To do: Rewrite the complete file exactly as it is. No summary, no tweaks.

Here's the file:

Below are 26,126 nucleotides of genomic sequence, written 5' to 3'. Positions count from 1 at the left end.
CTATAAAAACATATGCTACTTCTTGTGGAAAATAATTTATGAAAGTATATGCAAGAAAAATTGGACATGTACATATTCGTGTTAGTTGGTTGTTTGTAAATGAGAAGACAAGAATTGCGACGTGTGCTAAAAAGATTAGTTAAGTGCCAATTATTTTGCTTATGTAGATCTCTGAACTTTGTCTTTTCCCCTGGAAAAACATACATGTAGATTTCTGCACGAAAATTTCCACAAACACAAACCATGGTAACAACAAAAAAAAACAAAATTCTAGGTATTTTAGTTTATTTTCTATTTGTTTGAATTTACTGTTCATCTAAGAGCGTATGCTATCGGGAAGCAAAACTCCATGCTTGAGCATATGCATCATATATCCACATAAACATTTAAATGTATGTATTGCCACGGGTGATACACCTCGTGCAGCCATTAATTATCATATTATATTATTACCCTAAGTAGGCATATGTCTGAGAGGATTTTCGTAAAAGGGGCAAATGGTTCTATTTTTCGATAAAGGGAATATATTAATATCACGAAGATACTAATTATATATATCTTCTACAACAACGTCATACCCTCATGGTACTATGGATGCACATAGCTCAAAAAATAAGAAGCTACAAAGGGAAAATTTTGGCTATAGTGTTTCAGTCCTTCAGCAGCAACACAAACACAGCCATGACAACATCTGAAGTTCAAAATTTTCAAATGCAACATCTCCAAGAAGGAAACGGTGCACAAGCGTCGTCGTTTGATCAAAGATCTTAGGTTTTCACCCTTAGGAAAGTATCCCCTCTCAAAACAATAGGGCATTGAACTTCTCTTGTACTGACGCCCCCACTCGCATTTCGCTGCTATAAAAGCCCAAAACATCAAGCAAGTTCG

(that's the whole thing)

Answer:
Below are 26,126 nucleotides of genomic sequence, written 5' to 3'. Positions count from 1 at the left end.
CTATAAAAACATATGCTACTTCTTGTGGAAAATAATTTATGAAAGTATATGCAAGAAAAATTGGACATGTACATATTCGTGTTAGTTGGTTGTTTGTAAATGAGAAGACAAGAATTGCGACGTGTGCTAAAAAGATTAGTTAAGTGCCAATTATTTTGCTTATGTAGATCTCTGAACTTTGTCTTTTCCCCTGGAAAAACATACATGTAGATTTCTGCACGAAAATTTCCACAAACACAAACCATGGTAACAACAAAAAAAAACAAAATTCTAGGTATTTTAGTTTATTTTCTATTTGTTTGAATTTACTGTTCATCTAAGAGCGTATGCTATCGGGAAGCAAAACTCCATGCTTGAGCATATGCATCATATATCCACATAAACATTTAAATGTATGTATTGCCACGGGTGATACACCTCGTGCAGCCATTAATTATCATATTATATTATTACCCTAAGTAGGCATATGTCTGAGAGGATTTTCGTAAAAGGGGCAAATGGTTCTATTTTTCGATAAAGGGAATATATTAATATCACGAAGATACTAATTATATATATCTTCTACAACAACGTCATACCCTCATGGTACTATGGATGCACATAGCTCAAAAAATAAGAAGCTACAAAGGGAAAATTTTGGCTATAGTGTTTCAGTCCTTCAGCAGCAACACAAACACAGCCATGACAACATCTGAAGTTCAAAATTTTCAAATGCAACATCTCCAAGAAGGAAACGGTGCACAAGCGTCGTCGTTTGATCAAAGATCTTAGGTTTTCACCCTTAGGAAAGTATCCCCTCTCAAAACAATAGGGCATTGAACTTCTCTTGTACTGACGCCCCCACTCGCATTTCGCTGCTATAAAAGCCCAAAACATCAAGCAAGTTCG